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Anyone doubting the relevance of Saudi Arabia to world oil markets would have seen the light on 5 November when oil prices were jolted higher by rumors of a pipeline explosion in the kingdom. Brent crude oil futures, the world benchmark, were on the rise on the back of a lower than expected stock build in the US when the Saudi incident sent them even higher. Brent crude oil futures rose by more than $1.5/B on fears of a possible supply disruption from the world’s biggest oil exporting nation.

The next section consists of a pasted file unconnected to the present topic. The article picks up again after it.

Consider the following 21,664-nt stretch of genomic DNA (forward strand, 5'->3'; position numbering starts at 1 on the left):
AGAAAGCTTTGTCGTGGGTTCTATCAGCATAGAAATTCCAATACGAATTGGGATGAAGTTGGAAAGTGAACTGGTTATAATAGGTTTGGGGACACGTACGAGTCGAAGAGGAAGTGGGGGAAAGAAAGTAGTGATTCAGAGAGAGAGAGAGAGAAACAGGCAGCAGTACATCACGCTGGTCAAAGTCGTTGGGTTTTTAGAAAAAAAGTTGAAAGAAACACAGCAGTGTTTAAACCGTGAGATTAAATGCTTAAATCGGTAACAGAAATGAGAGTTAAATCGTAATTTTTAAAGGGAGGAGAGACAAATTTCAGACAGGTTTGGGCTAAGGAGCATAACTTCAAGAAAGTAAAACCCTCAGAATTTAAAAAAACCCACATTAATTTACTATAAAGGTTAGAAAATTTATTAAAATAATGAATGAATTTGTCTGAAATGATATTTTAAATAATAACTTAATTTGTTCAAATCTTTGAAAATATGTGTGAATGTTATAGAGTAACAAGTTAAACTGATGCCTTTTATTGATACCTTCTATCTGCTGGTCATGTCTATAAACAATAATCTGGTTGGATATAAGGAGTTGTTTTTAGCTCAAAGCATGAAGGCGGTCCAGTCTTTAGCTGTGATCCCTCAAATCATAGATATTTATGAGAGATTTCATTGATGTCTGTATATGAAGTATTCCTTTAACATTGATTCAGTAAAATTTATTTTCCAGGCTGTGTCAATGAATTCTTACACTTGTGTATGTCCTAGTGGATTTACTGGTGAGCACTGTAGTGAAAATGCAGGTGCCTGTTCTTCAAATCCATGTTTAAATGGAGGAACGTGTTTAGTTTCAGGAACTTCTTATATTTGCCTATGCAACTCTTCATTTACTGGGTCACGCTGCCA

Oil markets have had their eyes fixed on the OPEC kingpin in the weeks since oil prices began the last four months’ 25% slide for a sign of the kingdom’s intentions with regard to supply. With no official word from Riyadh, the market has been rife with speculation. Saudi Aramco’s official selling prices are being scrutinized for clues on price direction. Leaks purportedly emanating from confidential briefings by Saudi Aramco to analysts suggest Riyadh would tolerate a price of $80/B, a number that has not been enunciated by Saudi officials publicly. Saudi Arabia’s silence has led to chatter in print and amongst energy pundits as to what, if any action, it is willing to take to defend price and at what level. One analyst went as far as to suggest that the pipeline explosion, which turned out to be an accidental explosion of a diesel pipeline during maintenance, provided the Saudis with an excuse to cut supply without appearing to do so.
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